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Forget Candy – Halloween Drinking Can Hurt Your Oral Health, Too

Forget Candy – Halloween Drinking Can Hurt Your Oral Health, Too

 

 

 

 

For many adults, the greatest joys of Halloween may no longer be romping around the neighborhood in search of the house with the best candy, but instead partaking in Halloween parties. Others prefer to spice up the trick-or-treating with the kids or passing out candy routine with a tumbler full of chardonnay. You might think you’re doing your teeth some favors by avoiding the sugary treats and opting for a cold beer or glass of wine instead, but that’s one of the cruelest tricks of the season. Unfortunately, alcohol is not much of a healthier choice and could be doing some serious damage to your teeth.

 

Common Myths

 

It’s a misconception that beer and wine are overall “good” for your health because a handful of studies have shown that some alcohols may have a positive impact on one aspect of your health. Many even think that alcohol – particularly gin, tequila, and the family of liquors – is actually good for your teeth and that it could kill bacteria. Even more people believe that alcohol consumption and oral health are completely unrelated. All of these myths are false.

 

Sweet and Scary

 

One of the biggest threats to your oral health comes in the form of alcohol consumption. Sugar content isn’t something you only need to worry about when it comes to Halloween candy or holiday desserts, but also in your beverage of choice. Sugar consumption is just as bad for your oral health as it is your waistline, and it may lead to increased bacteria in your mouth, tooth decay, weakened enamel, and more.

 

Damage to Your Gums

 

Studies have shown that tooth decay and gum disease are both much more prevalent in people who drink frequently. In fact, the abuse of alcohol is one of the most common risk factors when it comes to oral cancer. Frequent drinkers may also have a higher rate of permanent tooth loss as well as more plaque on their teeth.

 

A recent study done by Brazilian researchers has highlighted just how bad alcohol is for your mouth, especially your gums. The study found that not only does alcohol consumption aggravate preexisting gum disease (also referred to as periodontal disease or periodontitis), but that it also increases one’s risk for periodontitis.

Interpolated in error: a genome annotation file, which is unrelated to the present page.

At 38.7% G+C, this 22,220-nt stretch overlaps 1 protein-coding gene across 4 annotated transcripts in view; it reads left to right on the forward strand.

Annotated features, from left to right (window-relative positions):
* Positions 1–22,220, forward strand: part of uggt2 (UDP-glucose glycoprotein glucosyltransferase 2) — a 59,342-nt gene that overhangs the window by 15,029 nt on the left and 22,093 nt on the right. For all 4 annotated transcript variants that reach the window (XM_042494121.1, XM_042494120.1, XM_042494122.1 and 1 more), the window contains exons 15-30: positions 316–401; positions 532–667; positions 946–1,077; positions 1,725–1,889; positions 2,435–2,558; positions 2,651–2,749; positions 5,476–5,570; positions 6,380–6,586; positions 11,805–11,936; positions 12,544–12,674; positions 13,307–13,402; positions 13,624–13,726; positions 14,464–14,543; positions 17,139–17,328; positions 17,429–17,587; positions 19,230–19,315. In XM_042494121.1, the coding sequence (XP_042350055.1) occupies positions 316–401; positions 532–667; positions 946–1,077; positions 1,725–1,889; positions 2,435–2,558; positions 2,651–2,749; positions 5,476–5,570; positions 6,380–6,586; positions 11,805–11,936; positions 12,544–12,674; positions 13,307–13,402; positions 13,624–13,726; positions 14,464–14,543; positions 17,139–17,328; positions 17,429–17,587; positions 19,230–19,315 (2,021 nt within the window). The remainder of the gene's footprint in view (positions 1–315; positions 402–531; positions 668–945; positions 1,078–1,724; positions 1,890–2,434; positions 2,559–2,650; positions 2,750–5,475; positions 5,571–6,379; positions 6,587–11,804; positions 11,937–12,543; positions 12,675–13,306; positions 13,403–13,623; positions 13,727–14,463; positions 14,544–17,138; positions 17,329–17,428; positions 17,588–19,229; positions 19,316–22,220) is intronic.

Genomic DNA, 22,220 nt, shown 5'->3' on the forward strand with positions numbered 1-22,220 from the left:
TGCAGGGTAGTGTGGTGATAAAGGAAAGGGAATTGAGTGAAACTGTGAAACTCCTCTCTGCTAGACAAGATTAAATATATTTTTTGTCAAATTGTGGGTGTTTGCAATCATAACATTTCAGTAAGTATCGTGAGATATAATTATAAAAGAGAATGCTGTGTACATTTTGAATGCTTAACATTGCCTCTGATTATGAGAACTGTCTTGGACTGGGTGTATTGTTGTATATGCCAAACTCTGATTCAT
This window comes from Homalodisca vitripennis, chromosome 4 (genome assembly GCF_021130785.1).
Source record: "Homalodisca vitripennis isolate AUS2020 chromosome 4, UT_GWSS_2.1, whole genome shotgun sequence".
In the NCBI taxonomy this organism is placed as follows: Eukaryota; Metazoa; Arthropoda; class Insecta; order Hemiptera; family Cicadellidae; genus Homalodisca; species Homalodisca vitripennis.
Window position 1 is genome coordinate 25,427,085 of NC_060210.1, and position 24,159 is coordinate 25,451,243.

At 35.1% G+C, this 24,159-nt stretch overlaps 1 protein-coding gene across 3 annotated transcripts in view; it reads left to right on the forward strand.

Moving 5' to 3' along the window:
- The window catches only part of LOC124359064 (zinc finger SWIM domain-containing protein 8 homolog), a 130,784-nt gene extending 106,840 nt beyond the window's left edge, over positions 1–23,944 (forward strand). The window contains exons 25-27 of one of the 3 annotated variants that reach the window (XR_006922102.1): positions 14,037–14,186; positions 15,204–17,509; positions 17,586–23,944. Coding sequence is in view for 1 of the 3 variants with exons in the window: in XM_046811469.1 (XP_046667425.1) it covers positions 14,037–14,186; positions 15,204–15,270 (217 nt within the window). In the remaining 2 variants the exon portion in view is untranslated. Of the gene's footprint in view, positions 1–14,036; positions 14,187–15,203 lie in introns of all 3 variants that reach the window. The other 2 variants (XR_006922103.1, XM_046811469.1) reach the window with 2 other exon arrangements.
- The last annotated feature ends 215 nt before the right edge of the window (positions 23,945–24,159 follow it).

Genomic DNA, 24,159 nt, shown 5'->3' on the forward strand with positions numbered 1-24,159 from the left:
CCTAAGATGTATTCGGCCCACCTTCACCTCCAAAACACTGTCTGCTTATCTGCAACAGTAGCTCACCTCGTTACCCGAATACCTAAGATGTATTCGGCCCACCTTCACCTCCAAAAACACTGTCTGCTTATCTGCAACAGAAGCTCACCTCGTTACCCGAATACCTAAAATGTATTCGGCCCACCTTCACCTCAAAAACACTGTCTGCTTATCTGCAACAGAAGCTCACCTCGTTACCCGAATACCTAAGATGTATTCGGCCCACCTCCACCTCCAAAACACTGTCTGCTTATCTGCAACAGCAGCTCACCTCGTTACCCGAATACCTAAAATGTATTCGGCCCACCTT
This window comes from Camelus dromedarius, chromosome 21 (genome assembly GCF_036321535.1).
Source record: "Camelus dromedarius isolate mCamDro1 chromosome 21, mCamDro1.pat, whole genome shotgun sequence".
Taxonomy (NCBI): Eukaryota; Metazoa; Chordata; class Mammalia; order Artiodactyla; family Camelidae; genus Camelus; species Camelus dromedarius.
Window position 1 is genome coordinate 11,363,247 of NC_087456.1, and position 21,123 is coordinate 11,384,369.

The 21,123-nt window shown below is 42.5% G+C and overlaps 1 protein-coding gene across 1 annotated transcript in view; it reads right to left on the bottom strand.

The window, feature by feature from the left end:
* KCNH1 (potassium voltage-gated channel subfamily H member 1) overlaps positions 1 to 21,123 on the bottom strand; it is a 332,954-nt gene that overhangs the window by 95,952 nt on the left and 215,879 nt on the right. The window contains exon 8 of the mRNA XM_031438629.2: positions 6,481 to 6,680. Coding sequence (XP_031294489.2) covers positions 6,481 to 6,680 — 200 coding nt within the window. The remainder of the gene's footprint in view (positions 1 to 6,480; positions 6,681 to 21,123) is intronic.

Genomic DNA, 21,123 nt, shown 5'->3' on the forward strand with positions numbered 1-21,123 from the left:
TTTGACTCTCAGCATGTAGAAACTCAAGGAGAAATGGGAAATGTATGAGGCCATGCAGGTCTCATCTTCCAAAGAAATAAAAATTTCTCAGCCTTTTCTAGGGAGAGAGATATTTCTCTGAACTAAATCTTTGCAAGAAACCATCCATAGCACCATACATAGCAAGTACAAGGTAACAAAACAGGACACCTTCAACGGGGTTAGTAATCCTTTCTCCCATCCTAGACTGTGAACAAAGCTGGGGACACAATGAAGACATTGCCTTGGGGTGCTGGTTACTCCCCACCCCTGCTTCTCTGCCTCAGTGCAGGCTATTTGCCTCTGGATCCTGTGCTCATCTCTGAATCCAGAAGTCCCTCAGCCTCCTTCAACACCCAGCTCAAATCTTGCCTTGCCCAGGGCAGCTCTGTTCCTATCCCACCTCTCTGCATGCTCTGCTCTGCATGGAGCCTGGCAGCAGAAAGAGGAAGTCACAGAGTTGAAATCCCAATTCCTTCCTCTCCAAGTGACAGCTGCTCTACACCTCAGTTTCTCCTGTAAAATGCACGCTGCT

, Forget Candy – Halloween Drinking Can Hurt Your Oral Health, Too

 

Researchers found an incremental correlation between the severity of periodontal disease and the frequency and intensity of alcohol consumption. Even for those regular drinkers who did not yet have periodontal disease, their gums were more aggravated and bled more easily than those of the non-drinkers.

 

Feeling Thirsty?

 

Dehydration is another risk that many people do not take seriously enough, especially as it relates to your oral health. The mouth needs plenty of saliva to keep things healthy and prevent issues such as bad breath, gingivitis, and cavities. Alcohol makes this an issue because it dehydrates your body and dries out your mouth, increasing your risk for plaque buildup and gum disease.

 

Not-so-Pearly White

 

Alcohol can also stain your teeth. Many people are familiar with the “temporary” stain that you get after drinking red wine or a dark sangria. But, most people don’t realize that alcohol can actually permanently discolor and dull your teeth. This is because alcohol compromises the tooth enamel, allowing chromogens (the ingredients in beverages that give them color) to actually attach to your tooth, eventually resulting in discoloration. Red wine is not the only culprit – all alcohol (even beer) affects the enamel in this way. You can kiss those pearly whites goodbye if you make these drinks your go-to at Halloween parties.

 

Minimize the Damage

 

The easiest way to avoid these risks to your oral health is of course to not drink any alcohol, ever. Since this is unlikely to happen for most people, particularly during festive holidays, you can still mitigate the effects by being smart. First of all, you should always sub in a glass of water after every drink that you consume. Not a sip of water, but a full glass of H2O. This helps rinse your teeth and keep you hydrated, combating two of the major oral risks of alcohol consumption. Another good idea is to chew on a piece of sugar-free game towards the end of the night until you can brush your teeth. Also, avoid drinking the ice in your mixed drink! Doing so will increase your chance of chipping your tooth or damaging the enamel.

 

, Forget Candy – Halloween Drinking Can Hurt Your Oral Health, Too

 

Don’t let Halloween parties give your mouth a fright. Whether you’re headed for a costume party or making the most of walking the neighborhood with your kids, keep in mind these facts and tips when consuming your alcoholic treat this season and you’ll be in good shape.